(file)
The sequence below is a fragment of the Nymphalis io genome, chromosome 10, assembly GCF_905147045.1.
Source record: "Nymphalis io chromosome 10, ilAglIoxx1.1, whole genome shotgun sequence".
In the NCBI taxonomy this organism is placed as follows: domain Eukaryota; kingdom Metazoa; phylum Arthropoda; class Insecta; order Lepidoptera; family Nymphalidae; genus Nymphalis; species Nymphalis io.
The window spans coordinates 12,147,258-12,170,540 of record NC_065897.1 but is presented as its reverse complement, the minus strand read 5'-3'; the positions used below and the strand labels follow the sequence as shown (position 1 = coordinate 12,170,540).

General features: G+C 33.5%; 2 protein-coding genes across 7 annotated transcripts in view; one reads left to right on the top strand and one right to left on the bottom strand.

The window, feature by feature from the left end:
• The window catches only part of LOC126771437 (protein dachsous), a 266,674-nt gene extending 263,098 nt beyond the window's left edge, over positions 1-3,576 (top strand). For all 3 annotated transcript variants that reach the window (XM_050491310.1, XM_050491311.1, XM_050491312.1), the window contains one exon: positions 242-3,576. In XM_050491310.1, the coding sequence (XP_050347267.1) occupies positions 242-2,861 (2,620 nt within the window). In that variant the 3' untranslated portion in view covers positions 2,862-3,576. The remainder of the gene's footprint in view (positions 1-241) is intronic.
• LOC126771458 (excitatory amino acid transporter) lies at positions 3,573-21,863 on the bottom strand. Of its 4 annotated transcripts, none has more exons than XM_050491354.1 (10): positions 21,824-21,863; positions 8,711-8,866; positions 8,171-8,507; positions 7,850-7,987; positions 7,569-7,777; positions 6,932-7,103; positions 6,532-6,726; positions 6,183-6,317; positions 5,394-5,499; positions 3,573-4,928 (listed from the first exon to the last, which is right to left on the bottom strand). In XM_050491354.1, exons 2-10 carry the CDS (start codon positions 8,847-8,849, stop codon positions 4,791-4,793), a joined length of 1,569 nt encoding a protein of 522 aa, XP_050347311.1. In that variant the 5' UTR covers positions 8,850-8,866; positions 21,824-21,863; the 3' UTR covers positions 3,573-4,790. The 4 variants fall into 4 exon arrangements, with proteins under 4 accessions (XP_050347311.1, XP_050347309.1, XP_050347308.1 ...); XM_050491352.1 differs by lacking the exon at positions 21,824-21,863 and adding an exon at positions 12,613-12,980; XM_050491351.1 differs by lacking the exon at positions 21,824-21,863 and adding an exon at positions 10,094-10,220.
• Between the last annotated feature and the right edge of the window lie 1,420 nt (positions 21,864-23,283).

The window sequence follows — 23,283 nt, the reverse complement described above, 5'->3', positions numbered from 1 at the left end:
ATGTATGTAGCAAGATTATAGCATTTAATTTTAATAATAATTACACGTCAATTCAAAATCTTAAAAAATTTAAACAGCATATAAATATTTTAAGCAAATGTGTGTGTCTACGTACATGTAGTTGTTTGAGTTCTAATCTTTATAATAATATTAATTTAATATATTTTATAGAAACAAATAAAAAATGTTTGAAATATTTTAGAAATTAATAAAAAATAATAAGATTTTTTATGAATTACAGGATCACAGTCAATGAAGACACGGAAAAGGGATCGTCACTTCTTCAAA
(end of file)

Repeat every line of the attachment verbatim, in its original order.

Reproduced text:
The sequence below is a fragment of the Nymphalis io genome, chromosome 10, assembly GCF_905147045.1.
Source record: "Nymphalis io chromosome 10, ilAglIoxx1.1, whole genome shotgun sequence".
In the NCBI taxonomy this organism is placed as follows: domain Eukaryota; kingdom Metazoa; phylum Arthropoda; class Insecta; order Lepidoptera; family Nymphalidae; genus Nymphalis; species Nymphalis io.
The window spans coordinates 12,147,258-12,170,540 of record NC_065897.1 but is presented as its reverse complement, the minus strand read 5'-3'; the positions used below and the strand labels follow the sequence as shown (position 1 = coordinate 12,170,540).

General features: G+C 33.5%; 2 protein-coding genes across 7 annotated transcripts in view; one reads left to right on the top strand and one right to left on the bottom strand.

The window, feature by feature from the left end:
• The window catches only part of LOC126771437 (protein dachsous), a 266,674-nt gene extending 263,098 nt beyond the window's left edge, over positions 1-3,576 (top strand). For all 3 annotated transcript variants that reach the window (XM_050491310.1, XM_050491311.1, XM_050491312.1), the window contains one exon: positions 242-3,576. In XM_050491310.1, the coding sequence (XP_050347267.1) occupies positions 242-2,861 (2,620 nt within the window). In that variant the 3' untranslated portion in view covers positions 2,862-3,576. The remainder of the gene's footprint in view (positions 1-241) is intronic.
• LOC126771458 (excitatory amino acid transporter) lies at positions 3,573-21,863 on the bottom strand. Of its 4 annotated transcripts, none has more exons than XM_050491354.1 (10): positions 21,824-21,863; positions 8,711-8,866; positions 8,171-8,507; positions 7,850-7,987; positions 7,569-7,777; positions 6,932-7,103; positions 6,532-6,726; positions 6,183-6,317; positions 5,394-5,499; positions 3,573-4,928 (listed from the first exon to the last, which is right to left on the bottom strand). In XM_050491354.1, exons 2-10 carry the CDS (start codon positions 8,847-8,849, stop codon positions 4,791-4,793), a joined length of 1,569 nt encoding a protein of 522 aa, XP_050347311.1. In that variant the 5' UTR covers positions 8,850-8,866; positions 21,824-21,863; the 3' UTR covers positions 3,573-4,790. The 4 variants fall into 4 exon arrangements, with proteins under 4 accessions (XP_050347311.1, XP_050347309.1, XP_050347308.1 ...); XM_050491352.1 differs by lacking the exon at positions 21,824-21,863 and adding an exon at positions 12,613-12,980; XM_050491351.1 differs by lacking the exon at positions 21,824-21,863 and adding an exon at positions 10,094-10,220.
• Between the last annotated feature and the right edge of the window lie 1,420 nt (positions 21,864-23,283).

The window sequence follows — 23,283 nt, the reverse complement described above, 5'->3', positions numbered from 1 at the left end:
ATGTATGTAGCAAGATTATAGCATTTAATTTTAATAATAATTACACGTCAATTCAAAATCTTAAAAAATTTAAACAGCATATAAATATTTTAAGCAAATGTGTGTGTCTACGTACATGTAGTTGTTTGAGTTCTAATCTTTATAATAATATTAATTTAATATATTTTATAGAAACAAATAAAAAATGTTTGAAATATTTTAGAAATTAATAAAAAATAATAAGATTTTTTATGAATTACAGGATCACAGTCAATGAAGACACGGAAAAGGGATCGTCACTTCTTCAAA